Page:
The UK’s Coventry University and global research organisation TWI have created a Fatigue and Structural Integrity Innovation Centre for their joint programmes.
TWI, based in Cambridge, England is one of the world's largest independent membership-based research and technology organisations. It has a staff of specialist consultants, engineers, scientists, researchers and technicians examining engineering, materials, structural integrity management and joining techniques.
Coventry University, in the English city of Coventry, delivers over 300 undergraduate and post graduate courses annually. Its 11 research centres address a range of issues, including sustainability, innovative engineering and disease prevention.
The new centre will focus on robotics, digital twinning, artificial intelligence, smart monitoring sensors, data clustering and advanced non-destructive testing and inspection techniques.
Specifically, the Fatigue and Structural Integrity Innovation Centre will develop technologies in the Technology Readiness Levels (TRLs) 1-6, with the aim of deepening the application of fatigue and structural integrity methods and systems. This will include working collaboratively with small to medium size businesses in the UK and Europe to access public funding from bodies such as Innovate UK and Horizon Europe to support research and development. Horizon 2020 provides grants to research and innovation projects through open and competitive calls for proposals.
Technology readiness levels were developed at NASA during the 1970s as a method for estimating the maturity of technologies during the acquisition phase of a programme - the initial period of improvement. TRLs enable consistent and uniform discussions of technical maturity across different types of technology. TRLs are based on a scale from 1 to 9 with 9 being the most mature technology.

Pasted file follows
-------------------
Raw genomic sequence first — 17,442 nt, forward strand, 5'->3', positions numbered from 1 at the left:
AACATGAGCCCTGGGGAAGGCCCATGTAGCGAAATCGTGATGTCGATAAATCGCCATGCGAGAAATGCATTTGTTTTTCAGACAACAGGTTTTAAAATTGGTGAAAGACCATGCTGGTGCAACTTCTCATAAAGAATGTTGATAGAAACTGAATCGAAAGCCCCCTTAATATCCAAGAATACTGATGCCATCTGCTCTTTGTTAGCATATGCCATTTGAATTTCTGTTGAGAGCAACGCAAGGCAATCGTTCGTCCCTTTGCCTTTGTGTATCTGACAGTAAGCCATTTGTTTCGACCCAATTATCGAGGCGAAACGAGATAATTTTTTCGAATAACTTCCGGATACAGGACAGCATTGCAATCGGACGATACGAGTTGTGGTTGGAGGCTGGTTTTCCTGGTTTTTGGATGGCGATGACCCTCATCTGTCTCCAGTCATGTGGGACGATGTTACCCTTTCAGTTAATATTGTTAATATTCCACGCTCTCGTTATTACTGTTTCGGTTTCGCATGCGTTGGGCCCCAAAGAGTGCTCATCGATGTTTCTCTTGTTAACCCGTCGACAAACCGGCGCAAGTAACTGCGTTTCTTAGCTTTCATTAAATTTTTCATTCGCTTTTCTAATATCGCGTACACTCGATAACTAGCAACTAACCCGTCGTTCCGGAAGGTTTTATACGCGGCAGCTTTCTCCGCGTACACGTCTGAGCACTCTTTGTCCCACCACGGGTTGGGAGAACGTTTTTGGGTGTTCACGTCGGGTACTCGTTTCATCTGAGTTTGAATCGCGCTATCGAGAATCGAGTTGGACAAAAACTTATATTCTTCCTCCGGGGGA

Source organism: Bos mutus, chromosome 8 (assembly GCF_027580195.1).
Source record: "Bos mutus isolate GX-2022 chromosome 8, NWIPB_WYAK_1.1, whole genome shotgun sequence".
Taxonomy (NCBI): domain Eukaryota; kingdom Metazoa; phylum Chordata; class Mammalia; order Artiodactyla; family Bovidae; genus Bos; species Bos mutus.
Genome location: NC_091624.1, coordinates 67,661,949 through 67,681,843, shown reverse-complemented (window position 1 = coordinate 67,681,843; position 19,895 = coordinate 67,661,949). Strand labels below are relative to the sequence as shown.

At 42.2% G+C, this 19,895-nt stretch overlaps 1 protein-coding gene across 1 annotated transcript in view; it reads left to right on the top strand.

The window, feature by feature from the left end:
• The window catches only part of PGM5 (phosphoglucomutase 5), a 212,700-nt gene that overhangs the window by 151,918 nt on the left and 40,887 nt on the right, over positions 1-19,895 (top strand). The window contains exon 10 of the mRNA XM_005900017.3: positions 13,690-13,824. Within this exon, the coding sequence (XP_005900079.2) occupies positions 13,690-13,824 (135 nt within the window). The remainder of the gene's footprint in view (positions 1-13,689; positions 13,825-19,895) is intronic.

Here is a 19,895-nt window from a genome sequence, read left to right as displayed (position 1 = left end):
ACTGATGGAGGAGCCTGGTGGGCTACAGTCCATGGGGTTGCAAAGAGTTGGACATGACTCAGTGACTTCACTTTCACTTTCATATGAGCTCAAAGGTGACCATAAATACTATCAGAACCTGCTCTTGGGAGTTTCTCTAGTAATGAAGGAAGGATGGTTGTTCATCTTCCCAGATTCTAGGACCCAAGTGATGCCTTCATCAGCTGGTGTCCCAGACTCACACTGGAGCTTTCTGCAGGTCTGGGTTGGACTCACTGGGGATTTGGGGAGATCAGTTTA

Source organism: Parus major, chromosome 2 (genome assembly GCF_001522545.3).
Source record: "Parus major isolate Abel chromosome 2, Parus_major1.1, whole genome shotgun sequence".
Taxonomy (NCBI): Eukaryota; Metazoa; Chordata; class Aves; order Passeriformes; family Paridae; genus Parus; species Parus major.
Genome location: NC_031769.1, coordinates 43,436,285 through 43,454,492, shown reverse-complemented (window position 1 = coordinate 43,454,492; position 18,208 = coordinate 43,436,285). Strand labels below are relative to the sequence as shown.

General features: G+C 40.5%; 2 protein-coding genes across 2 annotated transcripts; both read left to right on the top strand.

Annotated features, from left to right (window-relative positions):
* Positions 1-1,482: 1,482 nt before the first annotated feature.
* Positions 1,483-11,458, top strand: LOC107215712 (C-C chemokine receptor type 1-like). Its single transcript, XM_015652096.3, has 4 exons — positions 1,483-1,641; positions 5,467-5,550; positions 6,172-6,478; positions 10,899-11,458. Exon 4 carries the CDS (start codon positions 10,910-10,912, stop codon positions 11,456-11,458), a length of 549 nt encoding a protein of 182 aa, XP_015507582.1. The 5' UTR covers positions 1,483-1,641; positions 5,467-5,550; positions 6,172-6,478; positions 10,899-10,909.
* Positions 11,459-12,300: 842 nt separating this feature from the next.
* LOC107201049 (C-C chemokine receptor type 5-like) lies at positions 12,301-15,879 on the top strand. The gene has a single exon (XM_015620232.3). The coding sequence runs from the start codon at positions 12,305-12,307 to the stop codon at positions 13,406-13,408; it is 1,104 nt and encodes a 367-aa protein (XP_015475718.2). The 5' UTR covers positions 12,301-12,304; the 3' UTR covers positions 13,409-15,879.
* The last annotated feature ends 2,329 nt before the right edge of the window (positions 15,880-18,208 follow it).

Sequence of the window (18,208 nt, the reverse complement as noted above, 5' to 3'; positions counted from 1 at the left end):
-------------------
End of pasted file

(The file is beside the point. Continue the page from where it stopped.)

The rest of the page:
The partnership between Coventry University and TWI goes back several years. The university has over 10 PhD research students based at the National Structural Integrity Research Centre (NSIRC) which was established by TWI in 2012 and is backed by sponsors Lloyd’s Register Foundation and BP. NSIRC students benefit from studying for their PhD in an industrial setting based at TWI Cambridge.
“Fatigue and structural integrity are critical areas across most major industries and go hand-in-hand to ensure the safe, reliable operation of plant, equipment and standing infrastructure,” said Tat-Hean Gan, director of innovation and skills at TWI.
“Whether you are addressing an oil pipeline, a wind turbine, a piece of rail track, a bridge truss or a floating production storage offloading vessel, the identification of evidence fatigue at an early stage and the application of appropriate structural integrity approaches to mitigate and rectify this are essential.”
More information on TWI and the new Fatigue and Structural Integrity Innovation Centre can be found on the website of TWI.